How do you orga­nize your tasks? Does that dif­fer from book to book?

I try to orga­nize my tasks, but I would not call them, in the end, orga­nized. Some pro­ce­dures have evolved that I do use reg­u­lar­ly, such as my sys­tem for hang­ing fin­ished art on my wall (if the art isn’t dig­i­tal). I have sticks of square wood­en mold­ing hang­ing from the pic­ture mold­ing on my walls, with pegs stick­ing for­ward at inter­vals of about 15 inch­es. I can vary the space between sticks to match the width of the art (which I attach to card­board with holes for the pegs), and it’s all quite flex­i­ble and reusable.

What does your work day look like?

No pat­tern that I can see. The clos­er to the dead­line, the more effi­cient­ly I work, except for some­times. On Thurs­day morn­ings if at all pos­si­ble I go to the Minerva’s Draw­ing Stu­dio—that’s the name of a fig­ure draw­ing workshop/studio on New York’s Low­er East Side, not far from me, where on Thurs­days its founder Min­er­va Durham talks about draw­ing, art, his­to­ry, phi­los­o­phy, and more, in a won­der­ful­ly idio­syn­crat­ic way, dur­ing the model’s breaks. I think that draw­ing the fig­ure keeps my hand-eye coör­di­na­tion from falling away—the human body is prob­a­bly the most demand­ing thing you can draw. And I’m fas­ci­nat­ed by anato­my.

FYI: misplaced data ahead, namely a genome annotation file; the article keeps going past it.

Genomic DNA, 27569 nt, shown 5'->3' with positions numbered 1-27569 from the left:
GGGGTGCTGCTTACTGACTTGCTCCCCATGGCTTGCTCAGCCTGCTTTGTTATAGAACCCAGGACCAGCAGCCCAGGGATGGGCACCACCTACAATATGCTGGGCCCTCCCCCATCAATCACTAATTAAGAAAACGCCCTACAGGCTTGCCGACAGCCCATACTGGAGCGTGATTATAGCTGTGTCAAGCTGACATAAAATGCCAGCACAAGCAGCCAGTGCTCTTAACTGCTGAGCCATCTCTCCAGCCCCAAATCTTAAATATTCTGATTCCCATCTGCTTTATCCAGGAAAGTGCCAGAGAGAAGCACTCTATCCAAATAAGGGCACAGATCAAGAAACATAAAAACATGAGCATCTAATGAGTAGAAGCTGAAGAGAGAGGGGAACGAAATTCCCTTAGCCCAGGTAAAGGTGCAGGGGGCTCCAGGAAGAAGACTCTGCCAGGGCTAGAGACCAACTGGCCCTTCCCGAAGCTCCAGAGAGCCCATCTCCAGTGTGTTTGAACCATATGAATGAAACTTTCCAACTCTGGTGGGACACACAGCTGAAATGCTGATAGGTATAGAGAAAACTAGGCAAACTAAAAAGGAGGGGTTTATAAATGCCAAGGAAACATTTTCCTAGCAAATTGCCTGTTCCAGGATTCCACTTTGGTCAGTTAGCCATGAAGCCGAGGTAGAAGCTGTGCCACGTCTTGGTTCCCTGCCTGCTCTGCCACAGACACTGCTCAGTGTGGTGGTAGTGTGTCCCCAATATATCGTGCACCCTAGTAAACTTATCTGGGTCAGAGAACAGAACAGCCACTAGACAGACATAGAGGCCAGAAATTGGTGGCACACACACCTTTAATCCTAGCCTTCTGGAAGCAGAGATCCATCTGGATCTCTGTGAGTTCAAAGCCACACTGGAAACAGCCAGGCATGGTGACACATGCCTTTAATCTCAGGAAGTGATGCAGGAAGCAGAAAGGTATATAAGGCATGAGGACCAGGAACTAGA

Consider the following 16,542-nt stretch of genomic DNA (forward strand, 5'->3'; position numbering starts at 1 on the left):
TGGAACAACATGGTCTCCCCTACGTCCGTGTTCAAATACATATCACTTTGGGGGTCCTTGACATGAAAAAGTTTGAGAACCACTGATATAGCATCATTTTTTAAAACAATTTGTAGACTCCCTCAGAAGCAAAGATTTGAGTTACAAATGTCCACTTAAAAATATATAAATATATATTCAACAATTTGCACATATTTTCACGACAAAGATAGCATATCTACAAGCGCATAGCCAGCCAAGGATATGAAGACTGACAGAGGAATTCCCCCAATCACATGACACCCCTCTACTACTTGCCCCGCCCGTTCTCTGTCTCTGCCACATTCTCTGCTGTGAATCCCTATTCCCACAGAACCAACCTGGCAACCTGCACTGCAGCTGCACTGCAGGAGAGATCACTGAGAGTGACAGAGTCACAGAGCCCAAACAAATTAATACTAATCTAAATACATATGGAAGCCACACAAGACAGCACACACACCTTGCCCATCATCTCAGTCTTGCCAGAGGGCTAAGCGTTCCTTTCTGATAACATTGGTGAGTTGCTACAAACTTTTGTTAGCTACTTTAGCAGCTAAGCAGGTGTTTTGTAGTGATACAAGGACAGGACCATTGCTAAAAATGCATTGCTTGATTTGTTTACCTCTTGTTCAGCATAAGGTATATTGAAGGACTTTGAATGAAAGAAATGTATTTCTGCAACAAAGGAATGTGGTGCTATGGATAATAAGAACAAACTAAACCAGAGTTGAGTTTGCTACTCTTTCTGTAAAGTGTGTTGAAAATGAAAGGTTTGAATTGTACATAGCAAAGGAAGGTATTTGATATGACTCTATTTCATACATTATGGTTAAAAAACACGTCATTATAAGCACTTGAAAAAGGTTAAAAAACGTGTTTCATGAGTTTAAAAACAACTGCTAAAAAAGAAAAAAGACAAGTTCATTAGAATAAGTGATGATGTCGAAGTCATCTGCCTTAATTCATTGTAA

What’s your favorite paper to use for cre­at­ing art?

It’s been a while since I used it, but for water­col­or I have been most com­fort­able with Arch­es cold press paper. For a com­bi­na­tion of water­col­or and dig­i­tal print­ing, a tech­nique I’ve used on a few books, I have a stash of What­man 90 lb. hot press, an amaz­ing paper that, nat­u­ral­ly, went out of pro­duc­tion over ten years ago. For dig­i­tal print­ing I like Moab Entra­da Rag Bright, but you real­ly can’t touch it up man­u­al­ly, which is too bad.

What is the most reli­able of the tools you use to cre­ate art?

My com­put­er is most reli­able in the sense that mis­takes are infi­nite­ly for­giv­able. Oth­er­wise, I don’t real­ly know. Oils work well for me; water­col­or is riski­er, and oth­er medi­ums have their own dif­fi­cul­ties.

The Horn Book asked me to write about this once, and what I wrote still applies except for the part about the com­put­er, which has changed one hun­dred per­cent.

How do you save the thoughts you don’t have time to exe­cute that day?

I write them down on lit­tle pieces of paper that I prompt­ly lose. I also write them in my phone’s Notes app and lose them there. When the time comes to exe­cute these ideas, I do find that most of them (as far as I know) come back to me; I actu­al­ly don’t mind this process.

Do you work on more than one book at a time?

Every time I’ve tried to work on more than one book at a time, I find myself work­ing on one book at a time. At most.

Paul O. Zelin­sky will receive a 2018 Eric Car­le Hon­ors Artist award for life­long inno­va­tion in the field. The Hon­ors will be bestowed on Thurs­day, Sep­tem­ber 27, 2018, at Gaustavino’s in New York City. 

Do spend some time on Paul O. Zelinsky’s web­site. There are many oppor­tu­ni­ties to be fas­ci­nat­ed tucked here and there.

Paul O. Zelinsky's website

Paul O. Zelinsky’s web­site